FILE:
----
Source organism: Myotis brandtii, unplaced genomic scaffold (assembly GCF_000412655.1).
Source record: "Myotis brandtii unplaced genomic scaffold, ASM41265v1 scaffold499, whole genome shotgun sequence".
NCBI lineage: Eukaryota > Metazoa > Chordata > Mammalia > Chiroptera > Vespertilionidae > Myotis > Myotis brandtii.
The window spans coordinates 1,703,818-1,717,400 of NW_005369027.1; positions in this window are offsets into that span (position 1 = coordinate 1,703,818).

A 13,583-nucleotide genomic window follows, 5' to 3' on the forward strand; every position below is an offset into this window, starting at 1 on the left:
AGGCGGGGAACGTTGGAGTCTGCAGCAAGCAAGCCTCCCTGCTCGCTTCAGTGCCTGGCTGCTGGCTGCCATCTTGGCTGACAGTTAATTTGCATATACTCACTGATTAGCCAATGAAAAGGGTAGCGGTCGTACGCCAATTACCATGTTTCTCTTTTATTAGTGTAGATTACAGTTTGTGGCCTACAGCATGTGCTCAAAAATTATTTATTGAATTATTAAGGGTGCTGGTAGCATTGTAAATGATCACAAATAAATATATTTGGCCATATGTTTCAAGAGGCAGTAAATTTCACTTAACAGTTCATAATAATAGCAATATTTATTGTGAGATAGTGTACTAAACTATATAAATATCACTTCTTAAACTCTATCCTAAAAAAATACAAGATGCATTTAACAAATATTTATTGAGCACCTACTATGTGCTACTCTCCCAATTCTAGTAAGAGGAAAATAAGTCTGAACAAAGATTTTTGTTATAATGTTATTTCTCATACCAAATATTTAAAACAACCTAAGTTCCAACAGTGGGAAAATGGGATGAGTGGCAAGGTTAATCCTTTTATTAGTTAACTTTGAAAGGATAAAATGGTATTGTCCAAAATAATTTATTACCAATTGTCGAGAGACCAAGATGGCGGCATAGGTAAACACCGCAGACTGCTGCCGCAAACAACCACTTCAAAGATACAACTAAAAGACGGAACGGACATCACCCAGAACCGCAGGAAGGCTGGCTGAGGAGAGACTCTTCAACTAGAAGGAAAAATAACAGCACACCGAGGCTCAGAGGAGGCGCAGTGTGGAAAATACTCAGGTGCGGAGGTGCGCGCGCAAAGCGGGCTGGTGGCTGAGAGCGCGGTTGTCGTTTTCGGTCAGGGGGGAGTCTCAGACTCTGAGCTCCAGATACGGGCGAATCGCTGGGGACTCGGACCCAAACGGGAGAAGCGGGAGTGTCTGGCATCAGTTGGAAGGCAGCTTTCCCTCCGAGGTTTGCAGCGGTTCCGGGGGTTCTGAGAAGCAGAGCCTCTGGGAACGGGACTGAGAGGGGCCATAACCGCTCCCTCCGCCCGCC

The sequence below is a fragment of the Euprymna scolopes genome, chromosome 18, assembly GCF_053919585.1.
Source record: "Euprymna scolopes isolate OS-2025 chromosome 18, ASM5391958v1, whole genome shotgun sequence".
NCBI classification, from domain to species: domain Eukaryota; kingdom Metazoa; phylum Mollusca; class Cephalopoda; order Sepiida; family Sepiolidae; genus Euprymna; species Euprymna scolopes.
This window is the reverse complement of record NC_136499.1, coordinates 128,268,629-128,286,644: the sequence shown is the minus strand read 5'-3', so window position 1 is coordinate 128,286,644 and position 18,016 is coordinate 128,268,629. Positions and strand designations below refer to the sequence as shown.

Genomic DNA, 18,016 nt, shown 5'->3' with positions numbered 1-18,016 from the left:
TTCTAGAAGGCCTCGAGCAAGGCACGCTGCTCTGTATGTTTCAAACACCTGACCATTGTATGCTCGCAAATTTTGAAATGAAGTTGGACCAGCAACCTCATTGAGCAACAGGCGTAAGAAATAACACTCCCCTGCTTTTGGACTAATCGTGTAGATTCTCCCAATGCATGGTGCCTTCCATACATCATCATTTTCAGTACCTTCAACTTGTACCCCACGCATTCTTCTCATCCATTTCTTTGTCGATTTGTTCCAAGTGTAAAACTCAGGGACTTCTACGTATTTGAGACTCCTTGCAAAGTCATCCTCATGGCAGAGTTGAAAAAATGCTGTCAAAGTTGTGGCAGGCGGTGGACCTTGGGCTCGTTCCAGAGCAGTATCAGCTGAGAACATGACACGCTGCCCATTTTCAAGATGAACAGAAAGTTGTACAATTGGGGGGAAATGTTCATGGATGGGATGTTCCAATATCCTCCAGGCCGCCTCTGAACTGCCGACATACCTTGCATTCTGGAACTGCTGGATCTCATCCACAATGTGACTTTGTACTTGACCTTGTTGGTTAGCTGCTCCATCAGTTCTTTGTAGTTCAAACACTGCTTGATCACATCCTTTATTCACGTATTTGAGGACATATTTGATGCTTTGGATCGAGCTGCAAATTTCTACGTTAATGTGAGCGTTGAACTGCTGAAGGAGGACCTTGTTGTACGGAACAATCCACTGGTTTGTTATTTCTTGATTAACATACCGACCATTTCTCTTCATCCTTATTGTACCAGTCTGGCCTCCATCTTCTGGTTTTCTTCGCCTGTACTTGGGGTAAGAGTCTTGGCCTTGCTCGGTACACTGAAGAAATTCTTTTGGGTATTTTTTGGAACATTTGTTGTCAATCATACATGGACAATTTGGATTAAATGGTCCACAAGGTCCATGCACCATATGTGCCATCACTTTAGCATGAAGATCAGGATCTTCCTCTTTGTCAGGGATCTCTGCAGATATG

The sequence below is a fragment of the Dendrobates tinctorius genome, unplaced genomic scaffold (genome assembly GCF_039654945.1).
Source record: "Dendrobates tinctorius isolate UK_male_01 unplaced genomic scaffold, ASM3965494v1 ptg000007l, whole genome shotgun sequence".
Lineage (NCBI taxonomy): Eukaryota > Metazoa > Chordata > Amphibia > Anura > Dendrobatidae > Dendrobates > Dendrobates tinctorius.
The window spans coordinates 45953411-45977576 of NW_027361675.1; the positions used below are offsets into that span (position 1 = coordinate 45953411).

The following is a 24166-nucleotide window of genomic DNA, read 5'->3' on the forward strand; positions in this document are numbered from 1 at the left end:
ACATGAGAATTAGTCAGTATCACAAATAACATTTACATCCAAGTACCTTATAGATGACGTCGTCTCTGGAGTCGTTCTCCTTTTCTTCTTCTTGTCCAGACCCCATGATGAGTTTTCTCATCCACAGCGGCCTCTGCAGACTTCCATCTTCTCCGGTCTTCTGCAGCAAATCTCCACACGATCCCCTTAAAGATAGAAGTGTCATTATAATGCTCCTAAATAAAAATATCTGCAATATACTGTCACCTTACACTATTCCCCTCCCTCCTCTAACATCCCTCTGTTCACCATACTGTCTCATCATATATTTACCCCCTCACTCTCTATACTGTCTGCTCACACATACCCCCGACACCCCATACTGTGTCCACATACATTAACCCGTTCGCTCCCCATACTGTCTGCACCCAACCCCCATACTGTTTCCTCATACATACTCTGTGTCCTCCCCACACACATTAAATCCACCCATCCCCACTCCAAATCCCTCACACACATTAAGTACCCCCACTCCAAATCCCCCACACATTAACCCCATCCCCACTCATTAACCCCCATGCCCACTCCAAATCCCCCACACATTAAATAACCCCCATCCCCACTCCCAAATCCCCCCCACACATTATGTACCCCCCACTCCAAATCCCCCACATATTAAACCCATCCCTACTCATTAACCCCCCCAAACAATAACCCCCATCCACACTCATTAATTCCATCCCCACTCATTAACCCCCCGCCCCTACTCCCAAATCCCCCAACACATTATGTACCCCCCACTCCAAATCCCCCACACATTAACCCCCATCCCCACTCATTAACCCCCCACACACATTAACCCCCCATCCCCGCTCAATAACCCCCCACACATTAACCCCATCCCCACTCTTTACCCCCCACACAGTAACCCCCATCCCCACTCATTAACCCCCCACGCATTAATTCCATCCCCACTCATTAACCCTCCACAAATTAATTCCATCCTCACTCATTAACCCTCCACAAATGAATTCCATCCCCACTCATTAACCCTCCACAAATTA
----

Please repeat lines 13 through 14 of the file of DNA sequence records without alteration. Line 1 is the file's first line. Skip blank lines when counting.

The sequence below is a fragment of the Dendrobates tinctorius genome, unplaced genomic scaffold (genome assembly GCF_039654945.1).
Source record: "Dendrobates tinctorius isolate UK_male_01 unplaced genomic scaffold, ASM3965494v1 ptg000007l, whole genome shotgun sequence".